Justin Kluivert and his father Patrick share a dream, that the 19-year-old will one day play for Barcelona.
"If you see your son following in your footsteps," the former Blaugrana striker said last year, "that's a great feeling."
Watching his son struggle in Serie A, though, has been less enjoyable, and brought up a lot of painful memories.
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After all, Kluivert senior endured a similar experience himself just over 20 years ago, going down as one of the biggest flops in AC Milan's history after a dismal and solitary season at San Siro.
Back then, the 21-year-old Patrick was an even bigger star than his NxGn-winning son Justin.
He was Netherlands' new goalscoring sensation, the prodigious talent who had fired Ajax to Champions League glory in 1995, netting the only goal in a 1-0 win over Milan in Vienna at just 18.
Two years later, he was snapped up by the Rossoneri – and on a free transfer too. It looked like the bargain of the century.
Instead, he proved one of its biggest flops, with Kluivert sold to Barcelona just 12 months later after only six goals in Serie A.
Patrick, therefore, couldn't be better placed to help his son through what is proving a difficult first year at Roma, whom he joined from Ajax last summer for €17.25 million (£14.9m/$19.5m).
Justin has featured in 25 games in all competitions – as many as fellow teenage sensation Nicolo Zaniolo – but he has started only 12.
What's more, whereas Zaniolo is certain to start Wednesday's crunch Champions League last-16 second leg against Porto, Kluivert is expected to sit on the bench, where he has spent the entirety of Roma's last two Serie A games.
This was not what he was expecting after turning down a host of top European clubs to move to the Stadio Olimpico.
Indeed, his frustration was evident as early as September, when he made it clear, politely, that he wanted more game time.
"I want to become a starter; I have joined Roma for just that," he declared.
"My time has not yet arrived, but I have played several minutes and I'm happy. I'm also satisfied with the training sessions. Things are heading in the right direction.
"My house is almost ready and everything is going as planned.
"Everyone knew that the start in Rome would be difficult because they expect so much.
“At Ajax I was freer on the field, while here I have to play more centrally. I feel more and more comfortable, though."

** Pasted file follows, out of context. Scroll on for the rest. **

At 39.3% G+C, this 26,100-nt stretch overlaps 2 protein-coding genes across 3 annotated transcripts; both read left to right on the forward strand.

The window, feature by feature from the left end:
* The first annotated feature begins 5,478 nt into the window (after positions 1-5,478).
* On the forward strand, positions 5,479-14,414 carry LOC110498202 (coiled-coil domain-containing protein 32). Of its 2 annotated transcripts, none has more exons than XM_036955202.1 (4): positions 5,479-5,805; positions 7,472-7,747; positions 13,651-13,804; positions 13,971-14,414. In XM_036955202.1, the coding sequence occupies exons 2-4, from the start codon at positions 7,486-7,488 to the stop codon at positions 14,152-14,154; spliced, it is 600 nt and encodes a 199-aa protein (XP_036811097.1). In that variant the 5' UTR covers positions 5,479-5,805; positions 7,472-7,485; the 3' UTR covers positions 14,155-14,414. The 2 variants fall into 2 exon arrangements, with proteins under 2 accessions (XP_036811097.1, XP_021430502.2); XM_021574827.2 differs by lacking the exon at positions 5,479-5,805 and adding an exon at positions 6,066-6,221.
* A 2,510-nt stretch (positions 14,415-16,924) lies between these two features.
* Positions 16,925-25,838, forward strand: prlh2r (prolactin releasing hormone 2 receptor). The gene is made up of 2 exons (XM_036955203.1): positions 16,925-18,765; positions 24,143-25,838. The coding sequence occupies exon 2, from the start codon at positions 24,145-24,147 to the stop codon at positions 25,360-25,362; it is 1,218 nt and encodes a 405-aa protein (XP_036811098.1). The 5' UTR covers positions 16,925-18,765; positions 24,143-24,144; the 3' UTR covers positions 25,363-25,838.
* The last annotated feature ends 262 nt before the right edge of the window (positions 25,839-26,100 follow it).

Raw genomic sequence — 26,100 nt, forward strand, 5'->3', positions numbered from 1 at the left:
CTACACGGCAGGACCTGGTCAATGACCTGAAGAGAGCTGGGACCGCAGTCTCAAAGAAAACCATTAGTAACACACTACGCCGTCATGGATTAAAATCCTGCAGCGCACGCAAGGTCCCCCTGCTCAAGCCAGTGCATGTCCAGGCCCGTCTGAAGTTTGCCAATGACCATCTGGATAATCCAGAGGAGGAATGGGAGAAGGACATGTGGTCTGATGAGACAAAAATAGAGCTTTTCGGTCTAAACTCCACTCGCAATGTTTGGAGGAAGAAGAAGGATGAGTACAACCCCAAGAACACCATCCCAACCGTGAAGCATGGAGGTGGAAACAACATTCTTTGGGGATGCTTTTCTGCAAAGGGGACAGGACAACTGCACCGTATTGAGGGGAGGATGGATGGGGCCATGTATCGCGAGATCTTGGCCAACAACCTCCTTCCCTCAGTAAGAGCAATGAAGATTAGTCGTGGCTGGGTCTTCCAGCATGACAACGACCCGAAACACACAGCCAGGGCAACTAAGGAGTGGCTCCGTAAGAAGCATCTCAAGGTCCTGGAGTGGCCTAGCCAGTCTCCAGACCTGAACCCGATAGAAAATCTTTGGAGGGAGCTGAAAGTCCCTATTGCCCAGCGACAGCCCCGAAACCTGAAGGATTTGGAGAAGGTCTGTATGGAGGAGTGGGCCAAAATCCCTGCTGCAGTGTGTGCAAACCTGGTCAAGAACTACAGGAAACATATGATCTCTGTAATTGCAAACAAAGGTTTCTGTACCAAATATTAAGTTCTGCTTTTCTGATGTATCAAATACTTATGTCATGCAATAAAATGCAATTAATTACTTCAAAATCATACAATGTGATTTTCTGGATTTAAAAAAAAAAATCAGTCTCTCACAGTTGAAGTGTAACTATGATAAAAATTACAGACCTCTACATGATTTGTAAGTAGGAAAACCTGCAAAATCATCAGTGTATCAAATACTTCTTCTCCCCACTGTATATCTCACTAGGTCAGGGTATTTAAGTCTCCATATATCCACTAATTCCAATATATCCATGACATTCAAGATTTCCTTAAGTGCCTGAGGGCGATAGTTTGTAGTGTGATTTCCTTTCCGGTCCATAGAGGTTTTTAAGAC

Bizarrely, the longer the season has gone on, the less settled he has looked.
His first few months in Rome couldn't have gone much better. He was immediately made to feel at home by Daniele De Rossi.
"When I arrived, he was on vacation yet he immediately sent a message to welcome me," Kluivert enthused. "That motivated me. He is a phenomenon, on and off the field.
"It is an honour to be allowed to play with him. He can also speak English well, so I talk to him a lot."
After his Serie A debut, though, everybody was talking about the jet-heeled Kluivert, who had come off the bench to set up Edin Dzeko for a late winner at Torino.
Two months later, he became Roma's youngest ever Champions League goalscorer after netting in a 5-0 rout of Viktoria Plzen.
He also started Roma's final three group games but saw just a minute of action in the 2-1 first-leg win over Porto three weeks ago, having now fallen behind Stephan El Shaarawy and Zaniolo in the pecking order.
It would be easy cast Kluivert’s development in an unfavourable light next to Zaniolo but it is worth remembering that not even Monchi – who shrewdly made the trequartista a part of the deal that saw Radja Nainggolan move to Inter – expected the Italian to become so important, so quickly.
It is not as if Kluivert has failed to show any promise in a talented but inconsistent Roma side either: there have been two goals and five assists in all competitions.
He has simply, understandably, taken time to adapt to a new league and a new country.
Of course, his father had even warned him against making the same mistake he did by leaving Ajax at such a young age.
"If you're 19 and you're going to another country, it's not easy,” Patrick stated last summer.
"I personally said to him maybe it's better to stay one more year at Ajax, to get some more miles on the clock, to be important for the team.
"But he's 19 years old. He's still young. He makes his own decisions, and as a dad, I have to stand behind all the decisions that he makes."
As his dad, Patrick will also be there now to get him through the first big test of his fledgling career; to help him escape the feeling that he should have been in that Ajax team that dethroned Real Madrid as European champions on Tuesday night.
Patrick will be the first to point out that even though he himself failed in Italy, he still succeeded in Barcelona.
Justin seems to be listening, too. His confidence in his own ability remains unaffected: “I know that sooner or later my time will come.”
Maybe even against Porto on Wednesday night.